A little bit over month ago I released my third experimental done-in-under-7-days game: Pluto Strikes Back. The game has gotten a very good response from players and it’s a game that even I still enjoy playing. Here are some of things I learned from the development of the game.
What Went Right
1. Toy First
Building the toy first turned out to be a very good idea. I created a very ugly physics toy, where I had some planets (blue circles), the bat (blue square) and I could launch asteroids (smaller blue circles) by a click of the mouse. And I used this toy to prove myself that the core mechanics where fun enough to build a game around.
I then spend almost half of the development time lubricating this ugly bugger so that it was even more smooth to play with. And toy turned out to be surprisingly fun to play with, unlike the toy that I created for Slimy Pete’s Singles Bar.
I then wrote down all the things that felt satisfactory to me in the toy. Like hitting a planet really hard so that collided with the other planets or managing to strike an asteroid so that ended up orbiting a planet. Then when I started working on the graphically intensive version of the game I made sure that the player would be awarded when he managed to perform these activities. The awards where in the form of sound effects, scores, animations and bonuses.
The game feels quite juicy. Credit for this goes to the fact that I did spend quite some time working on the basic strike an asteroid hit a planet sequence. I wanted it to feel very juicy. So I created a very simple spring system to pull the planets back to their original positions. This really did boost up the game and I think it’s the most important part of the juiciness factor.
Here’s a list of things I added to make the hitting of a planet feel really extra juicy.
Elements of juiciness in Pluto Strikes Back
- The already credited spring system
- The Candid Camera sound effects (when you hit a planet it sounds like it)
- Rising score message
- Running score counter
- The big bonuses that you get almost every time you strike an planet
Also the background song, which I encountered by pure accident, brings it unique flavor of spinning goodness to the game.
3. Let my baby take it’s course
The first two games that I did, I really prototyped the original idea that I had in my head. I didn’t want to change it or tweak it on the way, because basically I was creating a prototype of that idea. It felt like I would cheat if I changed my mind during the development. Pluto Strikes Back was different. It was much more like a series of prototypes than a one big one.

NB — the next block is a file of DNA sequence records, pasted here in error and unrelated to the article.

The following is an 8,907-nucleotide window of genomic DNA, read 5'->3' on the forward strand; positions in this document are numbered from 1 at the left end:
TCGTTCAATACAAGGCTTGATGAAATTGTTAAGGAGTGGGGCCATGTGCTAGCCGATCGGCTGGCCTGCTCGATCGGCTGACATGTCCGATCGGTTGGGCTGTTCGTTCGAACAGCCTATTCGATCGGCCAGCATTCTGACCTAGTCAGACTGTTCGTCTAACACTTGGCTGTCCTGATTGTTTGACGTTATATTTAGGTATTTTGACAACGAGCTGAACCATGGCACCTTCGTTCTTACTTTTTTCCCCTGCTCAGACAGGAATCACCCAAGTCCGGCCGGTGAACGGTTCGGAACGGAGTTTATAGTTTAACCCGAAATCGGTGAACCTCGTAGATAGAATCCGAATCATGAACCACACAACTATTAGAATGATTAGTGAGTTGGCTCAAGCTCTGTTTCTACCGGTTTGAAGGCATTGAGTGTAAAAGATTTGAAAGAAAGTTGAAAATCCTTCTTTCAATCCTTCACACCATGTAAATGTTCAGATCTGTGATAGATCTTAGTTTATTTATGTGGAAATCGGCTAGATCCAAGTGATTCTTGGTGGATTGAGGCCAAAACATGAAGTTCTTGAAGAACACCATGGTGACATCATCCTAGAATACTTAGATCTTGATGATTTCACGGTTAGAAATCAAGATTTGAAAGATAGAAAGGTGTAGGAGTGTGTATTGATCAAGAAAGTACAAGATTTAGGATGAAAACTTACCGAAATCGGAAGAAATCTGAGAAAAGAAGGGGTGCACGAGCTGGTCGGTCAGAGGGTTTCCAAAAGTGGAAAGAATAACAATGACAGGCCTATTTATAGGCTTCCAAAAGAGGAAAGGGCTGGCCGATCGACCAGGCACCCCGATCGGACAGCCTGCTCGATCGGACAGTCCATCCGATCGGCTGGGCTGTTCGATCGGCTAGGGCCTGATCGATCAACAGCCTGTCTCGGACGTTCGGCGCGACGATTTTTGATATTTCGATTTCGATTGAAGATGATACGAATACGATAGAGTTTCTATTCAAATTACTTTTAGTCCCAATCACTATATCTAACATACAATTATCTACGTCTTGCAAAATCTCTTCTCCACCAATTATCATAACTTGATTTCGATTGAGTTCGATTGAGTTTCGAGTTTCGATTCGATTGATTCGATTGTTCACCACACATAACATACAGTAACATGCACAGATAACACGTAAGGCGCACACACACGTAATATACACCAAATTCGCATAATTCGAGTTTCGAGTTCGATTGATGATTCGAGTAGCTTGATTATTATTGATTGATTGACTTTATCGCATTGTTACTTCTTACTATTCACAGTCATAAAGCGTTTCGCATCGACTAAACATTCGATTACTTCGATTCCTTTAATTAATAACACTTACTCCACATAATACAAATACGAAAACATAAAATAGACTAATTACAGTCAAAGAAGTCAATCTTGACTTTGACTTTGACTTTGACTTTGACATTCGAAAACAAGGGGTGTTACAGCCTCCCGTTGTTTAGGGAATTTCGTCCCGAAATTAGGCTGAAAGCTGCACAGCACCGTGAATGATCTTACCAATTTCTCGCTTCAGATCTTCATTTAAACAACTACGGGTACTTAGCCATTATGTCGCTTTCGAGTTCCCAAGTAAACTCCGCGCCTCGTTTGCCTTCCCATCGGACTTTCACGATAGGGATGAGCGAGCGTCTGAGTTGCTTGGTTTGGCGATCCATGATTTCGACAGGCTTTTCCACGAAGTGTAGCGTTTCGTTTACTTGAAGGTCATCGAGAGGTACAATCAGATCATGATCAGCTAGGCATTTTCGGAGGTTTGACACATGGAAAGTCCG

In terms of gameplay there was very little progress. The original gameplay idea turned out to be very fun so I kept it pretty much intact. Although all the bonuses where developed during the prototyping.
The story did change a little. As the original idea was from a weird dream I had. The player would defend Earth against an asteroid attack by swinging a baseball bat. But that really lacked a reason to try to aim the asteroids to something. Then I figured that maybe Pluto should play the main part, because of the all media coverage. That then quite easily turned into a game that was only about Pluto getting it’s revenge.
I think it’s good to let go of the original idea and let the development take it where ever it is going with it. Clinging too much to the original idea can really kill a good game.
Things That Went Avery
1. No real play testing
Unfortunately I couldn’t afford to use a industry leading QA department to test out my game. I mainly balanced the gameplay based on my own experiences. I should have used couple of friends as testers. In the past I have learned a lot from watching other people play my games.
The biggest problem was the too high gravity of Pluto, that caused some of the new players to get frustrated trying to get the asteroids out of Pluto’s gravity field. I didn’t realize that this was a problem until people started reporting about it at various game development forums. I then dragged a friend who had not played the game to my house and watched how he played. And that’s when I realized that maybe the Pluto’s gravity field was a bit too heavy.
After that I released a quick patch that fixed some random bugs, made the bat controls a bit more firm and eased on the Pluto’s gravity. The new players praised the new patch, but the hardcore players felt that it made the game too easy. Well, you cannot please everybody.
There where some nasty bugs left in the game. The cause of this basically the same as the last items: no real play testing. The bugs where of that kind that the player would get unrealisticly big scores. Luckily it was quite easy to fix, but unfortunately it really twisted the comparing of the scores.
3. I ran out of time
With Pluto Strikes Back I really did run out of time. Luckily I managed to implement all the important features for the gameplay that I wanted (not including the destruction of planets). But some of the small things that I would have liked the game to have, I could not do in the 7 day limit.
Pluto Strikes Back was a prototype to prove that the core mechanics could work and where fun to play. Right now I don’t know what future holds for Pluto, but I would definitely like to continue the development of the game. Hopefully I have time to release a new version of the game that would include the much needed and desired highscore list.
Btw. Big thanks to everybody who downloaded and played the game. And even bigger thanks to all of you who took the time to write comments and suggestions about the game. The comments really motivated me (and still do) to work on the game further from it’s initial release.